I checked the input signals to the 74154 and the “B” signal was randomly moving between 1 and 2 volts.  This is neither a digital “1” or “0” and it makes digital circuits act randomly.  I traced the signal further back to the MPU board to the output of the 6820 PIA (U11, Pin 11).  Since the 6820 was already in a socket, I lifted it out of the socket and bent pin 11 out, then put the 6820 back in.  This isolated pin 11 from the rest of the circuit to make sure that nothing else was interfering with the signal.  The oscilloscope showed it was still bad.

6820 PIA chip with pin 11 lifted to isolate it from the rest of the circuit.

6820 PIA chip with pin 11 lifted to isolate it from the rest of the circuit.

The faulty “B” signal would also cause the wrong pop bumpers (and other solenoids) to fire.

I replaced the 6820 with a 6821 (they are interchangeable)  Also, I replaced the 5101 RAM chip on the MPU board with an AnyPin NVRAM module and removed the battery from the circuit board. This will save the MPU board from future corrosion caused by battery gasses.

At this point the machine was working well, except it wouldn’t boot about 50% of the time.  It looked like a problem with the reset circuit.  Bally didn’t include a time delay in the reset circuit like most other manufacturers. I added a 4.7 uF tantalum capacitor across R2 to give the reset a little bit of time delay when it boots.  It solved the problem and booted 100% of the time after that.

4.7uF capacitor added across R2 to assist reset circuit.  AnyPin NVRAM module in lower right.

4.7uF capacitor added across R2 to assist reset circuit. The positive pin of the capacitor is connected to the right side of R2.  AnyPin NVRAM module in lower right.

Finally, all of the rubbers were replaced, bad bulbs replaced, and the playfield cleaned and waxed. Some of the light sockets needed cleaning because the bulbs weren’t making good connections.

Spy Hunter Pinball Machine, Bally (1984)

Symptom: Cheap Squeak sound board blowing fuses.

I had another person send me their Cheap Squeak board from their Spy Hunter pinball machine after it was blowing fuses. Compared to last time, it was much easier to identify where the short was located. Both C10 and C22 capacitors were shorted.

Shorted capacitors.

Shorted capacitors.

Tantalum capacitors were used for both C10 and C22, and a variety of other locations on the sound board. Although tantalum capacitors don’t age like aluminum electrolytic capacitors, they have a weakness: they don’t tolerate voltage spikes very well (nor reverse polarity, where they will likely explode).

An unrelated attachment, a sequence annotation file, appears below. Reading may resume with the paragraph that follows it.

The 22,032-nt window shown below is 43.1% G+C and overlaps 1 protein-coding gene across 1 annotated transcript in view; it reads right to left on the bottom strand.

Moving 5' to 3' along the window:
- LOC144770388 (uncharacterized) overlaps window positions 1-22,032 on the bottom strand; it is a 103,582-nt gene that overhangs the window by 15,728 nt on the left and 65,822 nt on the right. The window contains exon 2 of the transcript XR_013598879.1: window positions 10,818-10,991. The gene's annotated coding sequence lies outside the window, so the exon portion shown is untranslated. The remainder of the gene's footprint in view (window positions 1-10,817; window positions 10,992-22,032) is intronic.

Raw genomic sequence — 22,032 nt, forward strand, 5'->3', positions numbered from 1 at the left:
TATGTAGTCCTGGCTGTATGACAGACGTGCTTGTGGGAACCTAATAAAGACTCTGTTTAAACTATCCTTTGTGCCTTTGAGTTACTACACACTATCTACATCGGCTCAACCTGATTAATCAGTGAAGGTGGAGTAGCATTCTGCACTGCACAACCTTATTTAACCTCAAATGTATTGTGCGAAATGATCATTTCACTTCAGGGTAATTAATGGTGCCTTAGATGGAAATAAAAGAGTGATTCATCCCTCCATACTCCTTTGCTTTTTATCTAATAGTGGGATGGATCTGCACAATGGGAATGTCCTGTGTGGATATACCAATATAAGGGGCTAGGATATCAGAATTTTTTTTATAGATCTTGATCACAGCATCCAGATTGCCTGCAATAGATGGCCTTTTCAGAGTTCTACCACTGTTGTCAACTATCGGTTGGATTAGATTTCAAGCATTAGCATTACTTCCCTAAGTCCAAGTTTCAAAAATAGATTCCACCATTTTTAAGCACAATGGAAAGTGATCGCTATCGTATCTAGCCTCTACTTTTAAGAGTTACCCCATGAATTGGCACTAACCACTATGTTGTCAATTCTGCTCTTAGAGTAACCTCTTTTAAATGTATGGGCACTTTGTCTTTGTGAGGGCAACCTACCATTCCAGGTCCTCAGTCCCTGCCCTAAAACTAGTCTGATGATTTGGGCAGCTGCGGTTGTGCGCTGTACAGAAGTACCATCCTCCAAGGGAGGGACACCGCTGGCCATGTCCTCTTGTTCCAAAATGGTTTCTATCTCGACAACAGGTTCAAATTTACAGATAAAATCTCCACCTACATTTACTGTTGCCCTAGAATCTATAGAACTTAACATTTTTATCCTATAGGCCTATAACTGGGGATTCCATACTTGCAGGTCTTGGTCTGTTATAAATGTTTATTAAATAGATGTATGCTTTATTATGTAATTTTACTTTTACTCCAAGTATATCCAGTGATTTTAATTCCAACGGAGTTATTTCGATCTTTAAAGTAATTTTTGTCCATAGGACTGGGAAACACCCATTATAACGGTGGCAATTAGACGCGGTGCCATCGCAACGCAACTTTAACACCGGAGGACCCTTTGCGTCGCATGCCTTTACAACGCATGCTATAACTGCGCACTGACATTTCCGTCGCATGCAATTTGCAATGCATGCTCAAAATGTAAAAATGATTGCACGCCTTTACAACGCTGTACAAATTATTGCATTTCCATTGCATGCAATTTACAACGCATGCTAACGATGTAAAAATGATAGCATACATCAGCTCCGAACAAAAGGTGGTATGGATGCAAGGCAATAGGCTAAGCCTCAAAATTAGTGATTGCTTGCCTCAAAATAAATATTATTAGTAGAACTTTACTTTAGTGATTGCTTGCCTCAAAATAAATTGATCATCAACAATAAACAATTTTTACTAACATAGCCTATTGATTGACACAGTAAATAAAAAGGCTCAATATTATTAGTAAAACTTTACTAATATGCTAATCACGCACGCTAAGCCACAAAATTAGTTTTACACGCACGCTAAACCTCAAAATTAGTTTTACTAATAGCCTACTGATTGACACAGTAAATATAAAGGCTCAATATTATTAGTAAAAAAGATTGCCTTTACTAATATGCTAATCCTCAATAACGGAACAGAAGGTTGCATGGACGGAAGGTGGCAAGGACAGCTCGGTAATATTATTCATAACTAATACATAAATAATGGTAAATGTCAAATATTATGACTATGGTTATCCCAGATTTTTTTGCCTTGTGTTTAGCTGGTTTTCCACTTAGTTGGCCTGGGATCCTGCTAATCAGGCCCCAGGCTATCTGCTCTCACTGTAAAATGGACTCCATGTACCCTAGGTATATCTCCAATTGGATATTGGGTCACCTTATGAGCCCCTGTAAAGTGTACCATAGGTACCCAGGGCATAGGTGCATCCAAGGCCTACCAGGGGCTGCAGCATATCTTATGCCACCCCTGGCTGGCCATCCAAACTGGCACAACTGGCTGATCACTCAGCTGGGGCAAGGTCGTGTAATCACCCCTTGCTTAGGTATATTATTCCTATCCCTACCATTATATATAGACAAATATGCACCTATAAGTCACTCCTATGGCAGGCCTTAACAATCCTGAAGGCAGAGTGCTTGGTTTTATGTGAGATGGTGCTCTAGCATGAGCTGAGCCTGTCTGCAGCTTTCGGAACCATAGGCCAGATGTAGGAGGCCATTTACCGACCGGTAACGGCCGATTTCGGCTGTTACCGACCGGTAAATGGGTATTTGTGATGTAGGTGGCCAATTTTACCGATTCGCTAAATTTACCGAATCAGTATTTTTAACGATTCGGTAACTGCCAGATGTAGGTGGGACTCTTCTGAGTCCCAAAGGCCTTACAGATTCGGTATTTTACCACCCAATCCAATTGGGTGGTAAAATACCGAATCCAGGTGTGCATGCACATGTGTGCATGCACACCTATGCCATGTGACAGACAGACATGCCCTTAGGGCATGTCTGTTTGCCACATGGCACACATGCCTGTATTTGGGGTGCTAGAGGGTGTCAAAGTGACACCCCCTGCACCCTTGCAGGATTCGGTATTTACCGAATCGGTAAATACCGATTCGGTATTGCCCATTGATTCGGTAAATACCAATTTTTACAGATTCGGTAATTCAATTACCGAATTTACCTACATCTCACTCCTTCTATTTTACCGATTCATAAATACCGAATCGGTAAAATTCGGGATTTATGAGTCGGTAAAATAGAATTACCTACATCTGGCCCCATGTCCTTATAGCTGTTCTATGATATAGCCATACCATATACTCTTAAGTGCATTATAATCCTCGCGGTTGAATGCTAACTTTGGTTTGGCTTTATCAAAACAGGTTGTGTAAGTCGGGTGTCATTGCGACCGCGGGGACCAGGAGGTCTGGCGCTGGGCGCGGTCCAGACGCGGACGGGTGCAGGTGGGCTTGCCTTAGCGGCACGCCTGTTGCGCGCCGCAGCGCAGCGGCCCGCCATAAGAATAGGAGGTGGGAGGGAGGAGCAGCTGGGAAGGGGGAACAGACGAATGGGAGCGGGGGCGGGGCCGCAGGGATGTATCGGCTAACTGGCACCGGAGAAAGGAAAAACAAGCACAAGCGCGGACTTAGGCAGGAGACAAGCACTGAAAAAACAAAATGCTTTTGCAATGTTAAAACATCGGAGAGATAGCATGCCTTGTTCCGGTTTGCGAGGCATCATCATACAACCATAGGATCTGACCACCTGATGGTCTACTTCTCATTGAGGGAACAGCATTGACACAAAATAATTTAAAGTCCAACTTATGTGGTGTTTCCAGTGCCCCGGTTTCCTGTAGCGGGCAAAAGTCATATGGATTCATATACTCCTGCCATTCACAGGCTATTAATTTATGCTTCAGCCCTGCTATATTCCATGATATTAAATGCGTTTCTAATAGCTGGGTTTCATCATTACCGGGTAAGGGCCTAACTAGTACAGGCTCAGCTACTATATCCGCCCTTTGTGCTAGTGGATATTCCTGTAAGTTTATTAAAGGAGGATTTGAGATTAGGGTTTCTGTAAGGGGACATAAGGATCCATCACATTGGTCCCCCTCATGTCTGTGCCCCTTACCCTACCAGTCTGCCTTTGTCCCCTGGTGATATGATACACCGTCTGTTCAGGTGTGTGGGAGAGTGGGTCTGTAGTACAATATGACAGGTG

Both C10 and C22 are located on the unregulated 12 Volt supply.  This supply normally runs a little higher, and since it’s unregulated can have voltage spikes on it.  So if your Cheap Squeak is blowing fuses, replace both of these capacitors.  The original caps were rated at 25 volts, but I use either a 35 volt or a 50 volt for a replacement to make them more resistant to voltage spikes.  The value is 4.7uF.

The other tantalum capacitors on the board should be fine since they are downstream from the 5 volt regulator and it’s very unlikely a voltage spike would get that far. They should last forever.

Also note that aluminum electrolytic capacitors have the minus “-” side identified on them and tantalum capacitors have the positive or “+” identified on them.  The circuit board has only “+” polarity identified for all capacitors regardless of type.  So double check the polarity of the capacitors before soldering them.


Spy Hunter Pinball Machine, Bally (1984)

Location: Lone Tree, Colorado

The owner had done some previous work on the sound board because it was blowing fuses.

When replacing capacitors, diodes, and ROMs, always double check the polarity.

When replacing capacitors, diodes, and ROMs, always double check the polarity.

Backwards ROMs.  The notch in end edge of the ROM chip should align with the notch in the socket and silkscreen image on the board.

Backwards ROMs. The notch in end edge of the ROM chip should align with the notch in the socket and silkscreen image on the board.

I determined that the 6803 controller was bad, as well as one of the ROMs.

Medusa Pinball Machine (Bally, 1981), LED upgrade

Most pinball LED’s that I’ve come across are not compatible with the early Bally solid state pinball machines from 1979 to 1985.  These machines use a lamp driver board, where each controlled lamp is driven by a silicon control rectifier (SCR), which is also known as a thyristor. Bally’s Medusa falls into this category.

An LED installed into a Bally of this vintage will flicker or not work at all.  The problem can be overcome with a 1000 ohm (1K) resistor in parallel with the LED.  The reason for the flicker is somewhat technical and is explained below.

Some people opt to solder a resistor across every lamp socket.  This isn’t too much of a problem if the number of lights is not high.  Medusa has over 80 controlled lights and that would be a lot of work, especially on the hard to get at sockets.